By 1994, more than 2,000 of the original stars were filled, and additional stars extended the Walk west past Sycamore to La Brea Avenue, where it now ends at the Silver Four Ladies of Hollywood Gazebo (with stars honoring The Beatles, Elvis Presley and Michael Jackson).


In July 2008, Hollywood Chamber of Commerce announced that the Walk of Fame was to undergo a US$4.2-million face-lift.[3] 778 stars will have to be replaced because of the wear and tear that they have undergone since they were first laid down. Some of the stars have become so damaged that they are tripping hazards to tourists who traverse the walk. At the same time, Hollywood Chamber announced the Friends of Walk of Fame program will begin, with Absolut Vodka becoming the first Friend; it will be given an award on private property in front of the Kodak Theatre, as the first major contributor to the restoration process. This program is a collaboration between the Hollywood Chamber and various city entities.


  • Gene Autry is the only person to have been honored with all five possible stars, for his contribution in each of the five categories.[4]
  • Anna May Wong is the only Asian-American female to have a star (as of 2008); all other Asian-Americans that have been awarded stars are male.
  • In 1960, singer Jimmy Boyd became the youngest to receive a star on the Walk Of Fame at only 20 years old. On April 29, 2004, 18-year-old twins Mary-Kate and Ashley Olsen became the youngest people in any category ever to receive a star. Their joint star is outside the Kodak Theatre, near Hollywood and Highland Mall.
  • Britney Spears is the yougest female singer to become a star on the Walk Of Me, with 21. Even the twins Olsen became with age 18, they have their names on the same star on the Walk of Fame.
  • On November 18, 1978, in honor of his 50th anniversary, Mickey Mouse became the first cartoon character to have a star on the Hollywood Walk of Fame. The star is located on 6925 Hollywood Blvd.
  • In 2002, the Walk of Fame broke tradition with Muhammad Ali's star. His star is displayed on a wall of the Kodak Theatre, due to Ali's request that he not be walked on.[5]
  • In 2005, companies became eligible for Walk-of-Fame-type stars; the first recipient was Disneyland, in honor of its 50th anniversary. Company awards are on private property near the Walk, and not part of the Walk itself. Companies must have a strong Hollywood presence and be at least fifty years old to qualify for this award.[citation needed]
  • On January 24, 2007, Los Angeles television station and CW network affiliate KTLA-TV (Channel 5) became the first television service (station or network) to be honored with a star on the Walk of Fame. The picture on KTLA's star shows a satellite dish, recognizing the station's pioneer status as the first West Coast TV station carried by satellite to viewers from Greenland to Panama.[7]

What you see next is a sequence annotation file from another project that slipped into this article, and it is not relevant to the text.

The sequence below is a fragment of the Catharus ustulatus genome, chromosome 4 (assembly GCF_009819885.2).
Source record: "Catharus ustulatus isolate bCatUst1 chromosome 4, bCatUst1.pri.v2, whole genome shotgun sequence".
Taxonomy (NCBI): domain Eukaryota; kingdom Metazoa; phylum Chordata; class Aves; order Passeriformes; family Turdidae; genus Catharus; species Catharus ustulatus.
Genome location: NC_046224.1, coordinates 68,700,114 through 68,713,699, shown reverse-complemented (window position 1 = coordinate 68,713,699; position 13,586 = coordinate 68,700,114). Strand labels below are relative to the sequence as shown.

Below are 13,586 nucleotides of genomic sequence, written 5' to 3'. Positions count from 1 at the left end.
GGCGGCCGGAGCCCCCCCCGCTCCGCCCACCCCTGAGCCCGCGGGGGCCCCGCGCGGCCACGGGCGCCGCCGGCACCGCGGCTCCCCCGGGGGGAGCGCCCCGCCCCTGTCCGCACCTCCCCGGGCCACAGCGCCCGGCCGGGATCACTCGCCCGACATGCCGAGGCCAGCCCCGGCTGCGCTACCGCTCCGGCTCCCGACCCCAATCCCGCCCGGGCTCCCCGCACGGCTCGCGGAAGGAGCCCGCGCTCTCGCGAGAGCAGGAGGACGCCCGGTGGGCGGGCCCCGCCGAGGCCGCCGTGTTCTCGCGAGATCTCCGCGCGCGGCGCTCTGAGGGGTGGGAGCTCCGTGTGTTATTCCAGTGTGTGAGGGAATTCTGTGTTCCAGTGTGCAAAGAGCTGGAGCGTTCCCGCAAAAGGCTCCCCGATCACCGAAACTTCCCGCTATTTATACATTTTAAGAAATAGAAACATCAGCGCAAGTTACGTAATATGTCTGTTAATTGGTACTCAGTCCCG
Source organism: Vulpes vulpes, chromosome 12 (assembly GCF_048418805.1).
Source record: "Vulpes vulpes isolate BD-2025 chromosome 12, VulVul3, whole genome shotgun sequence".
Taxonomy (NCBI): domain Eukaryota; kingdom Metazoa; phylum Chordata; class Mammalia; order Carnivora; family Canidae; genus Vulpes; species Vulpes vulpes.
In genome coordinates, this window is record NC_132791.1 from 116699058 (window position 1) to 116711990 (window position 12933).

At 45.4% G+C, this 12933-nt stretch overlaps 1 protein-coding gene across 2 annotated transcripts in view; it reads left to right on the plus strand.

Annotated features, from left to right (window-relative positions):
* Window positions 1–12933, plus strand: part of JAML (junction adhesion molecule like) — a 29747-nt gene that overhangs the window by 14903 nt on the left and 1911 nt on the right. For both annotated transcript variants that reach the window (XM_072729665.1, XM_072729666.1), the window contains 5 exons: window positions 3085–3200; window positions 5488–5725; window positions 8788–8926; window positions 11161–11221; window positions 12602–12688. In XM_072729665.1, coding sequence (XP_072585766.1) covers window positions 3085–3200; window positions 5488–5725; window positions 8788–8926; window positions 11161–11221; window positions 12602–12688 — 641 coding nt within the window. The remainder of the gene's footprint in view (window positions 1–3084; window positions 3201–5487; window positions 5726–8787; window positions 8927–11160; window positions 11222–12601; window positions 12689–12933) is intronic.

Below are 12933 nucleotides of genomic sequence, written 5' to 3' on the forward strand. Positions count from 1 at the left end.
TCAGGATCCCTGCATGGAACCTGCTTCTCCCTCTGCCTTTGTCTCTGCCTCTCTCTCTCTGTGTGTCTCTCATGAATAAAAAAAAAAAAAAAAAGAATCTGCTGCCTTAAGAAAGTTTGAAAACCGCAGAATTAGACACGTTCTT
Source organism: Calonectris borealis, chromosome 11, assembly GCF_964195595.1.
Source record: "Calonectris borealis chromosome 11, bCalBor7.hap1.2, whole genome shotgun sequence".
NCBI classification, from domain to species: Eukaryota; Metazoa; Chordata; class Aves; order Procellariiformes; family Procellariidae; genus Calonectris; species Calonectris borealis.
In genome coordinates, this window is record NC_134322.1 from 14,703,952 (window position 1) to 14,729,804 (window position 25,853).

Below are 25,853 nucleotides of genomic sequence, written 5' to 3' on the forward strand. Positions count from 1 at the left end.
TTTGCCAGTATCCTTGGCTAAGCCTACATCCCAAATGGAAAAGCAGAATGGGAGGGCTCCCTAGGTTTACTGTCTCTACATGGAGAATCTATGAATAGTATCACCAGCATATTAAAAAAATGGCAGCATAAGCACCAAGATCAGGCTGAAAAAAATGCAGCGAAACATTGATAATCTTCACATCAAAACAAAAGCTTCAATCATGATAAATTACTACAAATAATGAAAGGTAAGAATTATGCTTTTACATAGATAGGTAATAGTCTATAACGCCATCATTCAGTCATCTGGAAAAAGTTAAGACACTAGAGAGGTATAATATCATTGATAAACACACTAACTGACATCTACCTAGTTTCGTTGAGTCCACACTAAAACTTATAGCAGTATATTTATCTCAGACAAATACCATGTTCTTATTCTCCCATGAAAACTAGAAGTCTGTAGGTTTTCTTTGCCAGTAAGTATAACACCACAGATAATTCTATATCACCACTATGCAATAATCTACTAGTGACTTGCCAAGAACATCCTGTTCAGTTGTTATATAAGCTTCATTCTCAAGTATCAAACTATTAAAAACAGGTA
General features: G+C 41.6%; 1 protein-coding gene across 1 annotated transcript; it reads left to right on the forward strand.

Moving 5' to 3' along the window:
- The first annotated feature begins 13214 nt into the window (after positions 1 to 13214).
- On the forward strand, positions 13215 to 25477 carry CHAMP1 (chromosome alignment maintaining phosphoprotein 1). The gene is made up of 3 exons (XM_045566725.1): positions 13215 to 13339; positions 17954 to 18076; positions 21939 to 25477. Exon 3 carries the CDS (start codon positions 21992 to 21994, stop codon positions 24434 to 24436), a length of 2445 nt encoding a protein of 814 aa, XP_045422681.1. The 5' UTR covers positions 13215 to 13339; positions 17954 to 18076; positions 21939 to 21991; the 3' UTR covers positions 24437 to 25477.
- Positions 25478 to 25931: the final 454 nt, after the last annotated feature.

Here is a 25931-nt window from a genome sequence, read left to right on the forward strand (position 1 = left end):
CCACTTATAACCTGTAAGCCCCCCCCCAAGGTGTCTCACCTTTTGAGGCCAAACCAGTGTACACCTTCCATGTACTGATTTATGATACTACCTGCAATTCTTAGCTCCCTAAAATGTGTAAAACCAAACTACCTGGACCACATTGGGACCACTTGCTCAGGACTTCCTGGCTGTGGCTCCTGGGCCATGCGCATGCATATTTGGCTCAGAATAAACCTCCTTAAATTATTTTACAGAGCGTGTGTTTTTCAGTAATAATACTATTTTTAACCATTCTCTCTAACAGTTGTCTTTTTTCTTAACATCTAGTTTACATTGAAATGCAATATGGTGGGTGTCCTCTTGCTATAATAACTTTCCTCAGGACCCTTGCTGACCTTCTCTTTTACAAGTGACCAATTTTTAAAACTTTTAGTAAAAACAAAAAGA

Stolen stars

Four stars have been stolen from the Walk of Fame. Those of James Stewart and Kirk Douglas, which had been removed during a construction project, were stolen from the site on Vine Street. The culprit was a contractor who was later caught with the two stars, damaged and unusable, but not until after they had been replaced. One of Gene Autry's stars was also taken from another construction project. It was later found in Iowa. On November 27, 2005, thieves sawed Gregory Peck's star out of the sidewalk near Gower; the star has been replaced as of September 2006 but the thieves have not been caught.

Surveillance cameras are being placed in the walk district to catch thieves.[citation needed]

Nomination process

The Hollywood Chamber of Commerce Walk of Fame Committee is responsible for selecting a new group of entertainers each year to receive stars on the Hollywood Walk of Fame. New recipients are announced each June for the following year. In order for a person to get a star on the Walk of Fame, he or she must agree to attend a presentation ceremony within five years of selection, and a fee (currently $25,000, up from $15,000) must be paid to the Trust; some of it ($5,000 of $15,000 in December 2003) is set aside for maintenance and repair, with the rest going towards the installation, security, publicity, and staging costs.[9]

The fee is often paid by sponsors such as film studios and record companies, as part of the publicity for a release with which the honoree is involved;[9] as Johnny Grant pointed out in 2006: "These studios, when they want a star and they've got a picture opening, they'd give you $100,000".[2] On other occasions, the fee is paid by a fan club.[2]

List of stars


Types of stars
Television, Motion Pictures, Live Theater, Recording and Radio.
Passed stars

See also


External links

Simple English

The Hollywood Walk of Fame is a sidewalk along Hollywood Boulevard and Vine Street in Hollywood, Los Angeles, California, USA, that is like an entertainment museum. There are many stars on the sidewalk. The names of famous entertainers and famous fictional characters are written on the stars.